Use of prescription opioids for noncancer pain has increased significantly in recent years, but it is not known if trends differ among the most common noncancer pain conditions. We examined trends in opioid prescribing for the years 2000 through 2005 for individuals with arthritis/joint pain, back pain, neck pain, and headaches by type and number of pain diagnoses, using data from claims records from 2 health insurers: HealthCore commercially insured members (N = 3,768,223) and Arkansas Medicaid (N = 127,866). Rates of headache, back pain, and neck pain diagnoses increased significantly in Arkansas Medicaid enrollees but more modestly among HealthCore enrollees. Rates of opioid use increased in both groups, with long-term use (>90 days' supply per year) increasing at twice the rate of any use. Rates of opioid use did not differ widely between noncancer pain conditions, but long-term opioid use rates doubled with each additional pain diagnosis. Mean days supply and cumulative yearly dose increased between 2000 and 2005 for all pain types and with increasing number of pain diagnoses, but dose per day supply remained relatively stable. The greatest increases in dose among all the pain conditions were seen in short-acting DEA Schedule II opioids.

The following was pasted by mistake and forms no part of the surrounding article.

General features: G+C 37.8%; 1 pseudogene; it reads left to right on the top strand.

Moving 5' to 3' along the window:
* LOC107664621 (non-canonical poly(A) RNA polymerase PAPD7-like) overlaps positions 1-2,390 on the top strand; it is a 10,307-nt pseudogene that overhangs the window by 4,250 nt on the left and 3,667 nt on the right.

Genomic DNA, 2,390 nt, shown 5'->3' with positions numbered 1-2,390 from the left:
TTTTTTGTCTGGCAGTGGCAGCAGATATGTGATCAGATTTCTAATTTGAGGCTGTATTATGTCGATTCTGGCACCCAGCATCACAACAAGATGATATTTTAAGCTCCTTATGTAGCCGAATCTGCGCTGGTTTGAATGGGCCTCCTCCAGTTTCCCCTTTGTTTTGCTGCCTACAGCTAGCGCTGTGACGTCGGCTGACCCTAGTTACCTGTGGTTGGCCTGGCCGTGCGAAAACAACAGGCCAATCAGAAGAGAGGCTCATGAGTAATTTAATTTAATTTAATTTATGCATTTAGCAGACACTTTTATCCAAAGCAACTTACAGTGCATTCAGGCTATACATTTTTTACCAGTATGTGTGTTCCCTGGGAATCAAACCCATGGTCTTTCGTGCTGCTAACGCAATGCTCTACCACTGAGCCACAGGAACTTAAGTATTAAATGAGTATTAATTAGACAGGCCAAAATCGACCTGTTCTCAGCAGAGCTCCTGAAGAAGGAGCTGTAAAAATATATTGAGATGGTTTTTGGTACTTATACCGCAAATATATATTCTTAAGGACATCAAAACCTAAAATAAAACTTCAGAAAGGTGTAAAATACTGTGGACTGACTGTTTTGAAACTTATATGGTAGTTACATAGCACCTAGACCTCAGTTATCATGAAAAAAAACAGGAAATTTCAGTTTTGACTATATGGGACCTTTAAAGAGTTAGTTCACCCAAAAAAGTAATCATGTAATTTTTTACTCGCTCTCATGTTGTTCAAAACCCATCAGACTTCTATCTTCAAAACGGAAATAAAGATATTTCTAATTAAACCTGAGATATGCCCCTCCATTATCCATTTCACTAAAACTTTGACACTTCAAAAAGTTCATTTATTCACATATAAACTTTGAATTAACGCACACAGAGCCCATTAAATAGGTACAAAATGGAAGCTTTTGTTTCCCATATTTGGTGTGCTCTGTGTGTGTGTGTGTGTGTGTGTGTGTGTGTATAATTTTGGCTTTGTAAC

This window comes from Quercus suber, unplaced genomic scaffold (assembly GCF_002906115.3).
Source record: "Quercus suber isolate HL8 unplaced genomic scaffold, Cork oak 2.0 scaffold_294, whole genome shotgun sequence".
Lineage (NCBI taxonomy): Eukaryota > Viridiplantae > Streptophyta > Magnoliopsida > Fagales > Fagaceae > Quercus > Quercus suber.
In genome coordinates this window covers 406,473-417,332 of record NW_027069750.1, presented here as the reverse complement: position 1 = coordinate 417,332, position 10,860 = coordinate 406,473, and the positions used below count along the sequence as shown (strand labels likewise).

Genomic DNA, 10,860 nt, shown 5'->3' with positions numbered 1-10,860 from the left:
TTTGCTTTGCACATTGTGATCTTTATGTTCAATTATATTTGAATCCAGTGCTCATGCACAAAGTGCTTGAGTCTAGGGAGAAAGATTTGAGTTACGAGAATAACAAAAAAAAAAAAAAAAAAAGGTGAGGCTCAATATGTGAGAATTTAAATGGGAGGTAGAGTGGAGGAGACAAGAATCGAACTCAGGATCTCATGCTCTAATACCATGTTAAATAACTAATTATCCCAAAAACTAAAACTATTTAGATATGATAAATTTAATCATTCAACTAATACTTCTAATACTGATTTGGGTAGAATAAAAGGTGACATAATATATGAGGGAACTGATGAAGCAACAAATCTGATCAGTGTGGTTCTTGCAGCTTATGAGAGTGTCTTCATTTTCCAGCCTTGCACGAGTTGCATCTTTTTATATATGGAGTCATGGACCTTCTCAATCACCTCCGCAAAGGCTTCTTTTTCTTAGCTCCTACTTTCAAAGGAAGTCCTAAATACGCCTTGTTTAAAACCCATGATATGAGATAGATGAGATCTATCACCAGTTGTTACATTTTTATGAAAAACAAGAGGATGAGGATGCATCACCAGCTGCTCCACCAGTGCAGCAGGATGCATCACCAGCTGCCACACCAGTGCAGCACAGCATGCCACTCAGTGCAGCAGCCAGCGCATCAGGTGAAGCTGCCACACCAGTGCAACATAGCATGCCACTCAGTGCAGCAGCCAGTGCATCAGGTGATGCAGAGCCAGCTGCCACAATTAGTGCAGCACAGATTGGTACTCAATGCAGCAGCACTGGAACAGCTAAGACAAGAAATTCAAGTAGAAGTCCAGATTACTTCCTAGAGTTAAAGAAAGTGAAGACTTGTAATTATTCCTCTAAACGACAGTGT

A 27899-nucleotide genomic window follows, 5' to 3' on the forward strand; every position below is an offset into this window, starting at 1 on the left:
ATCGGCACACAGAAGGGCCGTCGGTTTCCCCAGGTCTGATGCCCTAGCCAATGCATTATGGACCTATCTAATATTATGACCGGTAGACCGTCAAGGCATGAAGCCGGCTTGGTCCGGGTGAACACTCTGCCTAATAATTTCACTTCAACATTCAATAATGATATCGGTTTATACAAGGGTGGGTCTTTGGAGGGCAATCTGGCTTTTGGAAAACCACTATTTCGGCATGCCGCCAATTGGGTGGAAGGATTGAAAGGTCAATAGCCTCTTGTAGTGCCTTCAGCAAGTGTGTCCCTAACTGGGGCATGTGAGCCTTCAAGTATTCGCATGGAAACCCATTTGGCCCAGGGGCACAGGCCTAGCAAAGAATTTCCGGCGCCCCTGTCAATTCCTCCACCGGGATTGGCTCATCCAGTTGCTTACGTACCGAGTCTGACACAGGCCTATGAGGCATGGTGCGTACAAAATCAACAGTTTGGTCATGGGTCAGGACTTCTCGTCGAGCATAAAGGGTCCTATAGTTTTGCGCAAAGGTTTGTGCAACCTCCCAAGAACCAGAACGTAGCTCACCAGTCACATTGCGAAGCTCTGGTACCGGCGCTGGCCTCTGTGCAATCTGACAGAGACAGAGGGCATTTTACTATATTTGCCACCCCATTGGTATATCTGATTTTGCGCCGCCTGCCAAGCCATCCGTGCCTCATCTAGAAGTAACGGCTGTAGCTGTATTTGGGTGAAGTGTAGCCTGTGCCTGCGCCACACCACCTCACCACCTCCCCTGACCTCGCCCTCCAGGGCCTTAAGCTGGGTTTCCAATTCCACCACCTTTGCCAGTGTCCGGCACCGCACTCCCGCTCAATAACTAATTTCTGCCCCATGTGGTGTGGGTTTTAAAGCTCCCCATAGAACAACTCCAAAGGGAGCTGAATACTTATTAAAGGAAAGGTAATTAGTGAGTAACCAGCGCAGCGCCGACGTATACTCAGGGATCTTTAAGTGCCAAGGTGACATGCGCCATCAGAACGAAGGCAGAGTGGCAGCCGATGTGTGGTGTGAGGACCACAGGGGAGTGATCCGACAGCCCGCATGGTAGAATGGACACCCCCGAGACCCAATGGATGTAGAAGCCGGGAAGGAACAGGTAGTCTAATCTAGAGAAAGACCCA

Perspective: This study demonstrates increased use of opioids, particularly long-term use, in noncancer pain over a 6-year period among those with multiple pain types. These results appear to reflect a general increase in use of prescription opioids for noncancer pain rather than a condition-specific change in prescribing practices.